In 1887, Lord Kelvin conjectured that a honeycomb of truncated tetrahedra would partition space into cells of equal volume with the least surface area. The faces of
the truncated octahedra are curved slightly in order to meet at the proper soap film angles. The conjecture has now been overthrown. Denis Weaire and Robert Phelan have found a froth whose surface area is 0.3% less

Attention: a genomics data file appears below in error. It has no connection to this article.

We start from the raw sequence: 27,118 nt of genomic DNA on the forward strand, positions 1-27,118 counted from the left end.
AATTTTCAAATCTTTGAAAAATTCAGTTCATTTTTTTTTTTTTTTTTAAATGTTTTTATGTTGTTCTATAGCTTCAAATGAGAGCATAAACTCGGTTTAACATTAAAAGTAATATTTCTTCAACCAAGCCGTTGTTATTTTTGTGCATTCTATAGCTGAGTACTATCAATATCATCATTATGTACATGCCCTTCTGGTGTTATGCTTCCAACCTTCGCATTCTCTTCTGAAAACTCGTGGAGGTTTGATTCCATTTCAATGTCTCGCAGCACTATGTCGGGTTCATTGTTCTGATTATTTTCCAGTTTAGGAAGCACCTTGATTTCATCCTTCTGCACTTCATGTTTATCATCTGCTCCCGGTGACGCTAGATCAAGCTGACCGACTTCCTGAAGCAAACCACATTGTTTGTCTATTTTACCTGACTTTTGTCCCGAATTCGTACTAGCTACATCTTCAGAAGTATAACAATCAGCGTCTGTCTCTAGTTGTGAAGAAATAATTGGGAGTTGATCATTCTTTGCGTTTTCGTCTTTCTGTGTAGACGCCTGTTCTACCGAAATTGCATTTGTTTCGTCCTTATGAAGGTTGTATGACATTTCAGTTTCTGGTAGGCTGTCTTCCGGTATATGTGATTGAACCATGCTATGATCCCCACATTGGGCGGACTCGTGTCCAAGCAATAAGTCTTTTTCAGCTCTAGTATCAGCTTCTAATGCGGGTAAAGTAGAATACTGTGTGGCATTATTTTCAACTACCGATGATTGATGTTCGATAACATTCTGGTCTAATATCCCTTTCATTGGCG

than Kelvin's. This structure, shown above, uses two kinds of cells, a dodecahedron and a tetrakaidecahedron, which has two hexagonal and twelve pentagonal faces.
The above animation shows the honeycomb of truncated octahedra.
Text and animations by Nick Mee from the CDROMS POLYTOPIA I: Tessellations and Polyhedra and POLYTOPIA II: Honeycombs and Polytopes 
Published by Virtual Image